The change Stern favors is switching to a system similar to that used in men's Olympic soccer -- which is a 23-and-under competition with three overage players allowed per country -- and allowing all NBA players to remain eligible for the quadrennial FIBA World Championship. That competition will be renamed the World Cup of Basketball in 2014 and, if eligibility changes also are made, theoretically sets up NBA owners to finally earn a share of revenues in return for allowing their top players to participate. At present, NBA teams get no revenue from the Olympic basketball tournament.
It's thus conceivable this summer's London Games might be the last time that Team USA is comprised of America's best NBAers, but Team USA chairman Jerry Colangelo is also resistant to the proposed changes.
"I don't want to change anything because I like what we have," Colangelo told the Times earlier this month. "We take care of our players and I think we do the right things.
"You need a lot of things to fall into place in order for all of this to happen. You need the cooperation and the votes and support of a lot of people. So when I hear something like this, I say it may happen. The real question is when. Is it '16, is it 2020? Don't know at this point. It's a long way from the finish line."
Injuries have been the major storyline for Team USA for months, thanks to a succession of serious setbacks during the lockout-compacted regular season that knocked London finalists Dwight Howard (back), Dwyane Wade (knee), Chris Bosh (abdominal muscle), LaMarcus Aldridge (knee) and Chauncey Billups (torn Achilles') off the roster before coach Mike Krzyzewski could hold a single practice in Vegas. Team USA then lost Blake Griffin to a re-aggravated knee injury that this week required arthroscopic surgery.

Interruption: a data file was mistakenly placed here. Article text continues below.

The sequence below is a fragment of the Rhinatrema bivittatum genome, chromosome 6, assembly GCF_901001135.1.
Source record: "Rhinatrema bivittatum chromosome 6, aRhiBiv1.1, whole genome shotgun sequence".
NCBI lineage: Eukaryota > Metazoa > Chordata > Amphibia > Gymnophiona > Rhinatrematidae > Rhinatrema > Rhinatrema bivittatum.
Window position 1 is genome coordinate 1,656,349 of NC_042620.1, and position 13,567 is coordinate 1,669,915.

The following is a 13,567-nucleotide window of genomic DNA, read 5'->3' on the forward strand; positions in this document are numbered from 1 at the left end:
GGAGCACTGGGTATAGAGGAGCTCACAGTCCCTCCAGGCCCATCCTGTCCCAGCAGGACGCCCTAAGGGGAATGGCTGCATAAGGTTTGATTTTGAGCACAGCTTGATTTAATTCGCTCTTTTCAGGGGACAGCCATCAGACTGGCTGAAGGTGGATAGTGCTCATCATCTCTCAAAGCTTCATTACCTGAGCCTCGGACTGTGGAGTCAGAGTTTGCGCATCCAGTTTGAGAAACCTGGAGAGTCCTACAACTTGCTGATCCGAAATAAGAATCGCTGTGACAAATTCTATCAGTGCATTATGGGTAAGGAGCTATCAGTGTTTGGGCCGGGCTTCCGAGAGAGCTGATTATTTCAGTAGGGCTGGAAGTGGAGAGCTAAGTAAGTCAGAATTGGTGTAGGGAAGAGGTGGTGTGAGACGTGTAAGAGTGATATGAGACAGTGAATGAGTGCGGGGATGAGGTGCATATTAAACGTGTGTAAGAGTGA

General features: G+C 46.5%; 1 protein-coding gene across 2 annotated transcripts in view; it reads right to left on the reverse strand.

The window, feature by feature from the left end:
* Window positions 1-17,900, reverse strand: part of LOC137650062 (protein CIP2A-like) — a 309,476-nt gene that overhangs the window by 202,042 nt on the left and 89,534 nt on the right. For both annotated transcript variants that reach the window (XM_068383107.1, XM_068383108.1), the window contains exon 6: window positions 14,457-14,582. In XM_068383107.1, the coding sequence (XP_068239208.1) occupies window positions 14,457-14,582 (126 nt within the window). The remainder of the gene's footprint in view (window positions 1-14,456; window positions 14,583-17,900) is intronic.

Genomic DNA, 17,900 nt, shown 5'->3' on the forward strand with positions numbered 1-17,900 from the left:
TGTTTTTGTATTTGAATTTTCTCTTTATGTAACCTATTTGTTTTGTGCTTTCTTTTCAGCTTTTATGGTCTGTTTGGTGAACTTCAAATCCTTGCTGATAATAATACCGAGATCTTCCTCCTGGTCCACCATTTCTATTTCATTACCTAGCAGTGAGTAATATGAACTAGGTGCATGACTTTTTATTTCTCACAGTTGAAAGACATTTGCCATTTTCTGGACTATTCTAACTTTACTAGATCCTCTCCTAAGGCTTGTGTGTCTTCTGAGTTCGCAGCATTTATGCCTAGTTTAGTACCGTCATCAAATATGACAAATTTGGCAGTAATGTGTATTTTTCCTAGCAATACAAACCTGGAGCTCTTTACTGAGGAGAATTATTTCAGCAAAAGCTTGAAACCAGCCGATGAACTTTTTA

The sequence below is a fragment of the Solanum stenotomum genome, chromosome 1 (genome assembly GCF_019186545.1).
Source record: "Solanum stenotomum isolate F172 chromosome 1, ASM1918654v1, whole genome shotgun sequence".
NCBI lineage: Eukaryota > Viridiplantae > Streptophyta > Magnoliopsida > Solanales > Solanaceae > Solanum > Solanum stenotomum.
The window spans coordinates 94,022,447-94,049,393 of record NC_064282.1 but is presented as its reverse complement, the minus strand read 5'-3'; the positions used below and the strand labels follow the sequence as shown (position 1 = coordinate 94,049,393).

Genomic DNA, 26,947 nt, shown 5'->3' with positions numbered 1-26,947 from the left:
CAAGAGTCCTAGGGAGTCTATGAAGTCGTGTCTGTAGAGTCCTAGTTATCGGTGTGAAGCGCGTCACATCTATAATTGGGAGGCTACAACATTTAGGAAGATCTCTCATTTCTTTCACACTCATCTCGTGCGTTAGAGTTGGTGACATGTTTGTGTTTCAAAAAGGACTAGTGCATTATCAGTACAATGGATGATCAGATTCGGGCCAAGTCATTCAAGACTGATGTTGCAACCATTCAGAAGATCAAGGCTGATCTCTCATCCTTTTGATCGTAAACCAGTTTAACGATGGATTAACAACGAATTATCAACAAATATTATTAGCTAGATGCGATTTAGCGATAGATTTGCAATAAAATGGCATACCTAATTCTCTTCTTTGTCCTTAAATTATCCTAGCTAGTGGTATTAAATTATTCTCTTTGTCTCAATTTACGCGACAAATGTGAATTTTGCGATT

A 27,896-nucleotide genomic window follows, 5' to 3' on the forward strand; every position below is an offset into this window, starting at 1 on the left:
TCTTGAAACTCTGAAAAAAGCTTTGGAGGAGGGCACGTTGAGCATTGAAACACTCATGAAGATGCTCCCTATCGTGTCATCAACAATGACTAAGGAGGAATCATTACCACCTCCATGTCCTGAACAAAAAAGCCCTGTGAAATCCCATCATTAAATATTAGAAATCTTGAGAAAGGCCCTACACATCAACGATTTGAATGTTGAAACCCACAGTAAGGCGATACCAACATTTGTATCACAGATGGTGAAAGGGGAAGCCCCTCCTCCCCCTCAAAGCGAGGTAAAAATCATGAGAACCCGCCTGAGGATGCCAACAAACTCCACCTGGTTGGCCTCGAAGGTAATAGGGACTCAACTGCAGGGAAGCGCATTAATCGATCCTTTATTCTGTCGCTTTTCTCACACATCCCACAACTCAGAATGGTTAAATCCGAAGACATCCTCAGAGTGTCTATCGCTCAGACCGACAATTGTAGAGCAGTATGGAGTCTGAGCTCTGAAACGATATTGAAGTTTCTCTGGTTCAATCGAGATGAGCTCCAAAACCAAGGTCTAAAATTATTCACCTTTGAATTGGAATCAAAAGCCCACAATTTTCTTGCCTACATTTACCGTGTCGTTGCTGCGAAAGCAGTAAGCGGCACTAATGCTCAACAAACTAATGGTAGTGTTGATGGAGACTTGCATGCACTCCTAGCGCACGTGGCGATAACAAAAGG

In Manchester, when asked if he understands the concerns of NBA owners, Bryant scoffed, saying such reservations are motivated by owners merely wanting "to protect their investments."
Team USA guard Chris Paul also appeared at the town hall event, dismissed concerns about his recent thumb injury during training camp and said in support of Bryant: "I heard about this a while ago and I was thankful they haven't thought about (Stern's proposal) now, because if they were, I wouldn't be able to play now because I'm 27 years old. I personally would like for it to be your own decision, because playing in an Olympics -- this will be my second -- is the greatest experience of my life.
"If you look at the track record for it, I can honestly say my best season in the NBA statistically was the 2008-09 season, which was after my first Olympics. You see guys, when they come back from playing on a team like this, they go into the new season with the ultimate confidence. We talk during the season, we talk about how tired we're going to be in the summer, but as soon as we all get out to Vegas, we're excited. We're ready to go -- it's on. It's better than being at home just working out and playing ball. You get to play against the best players in the world."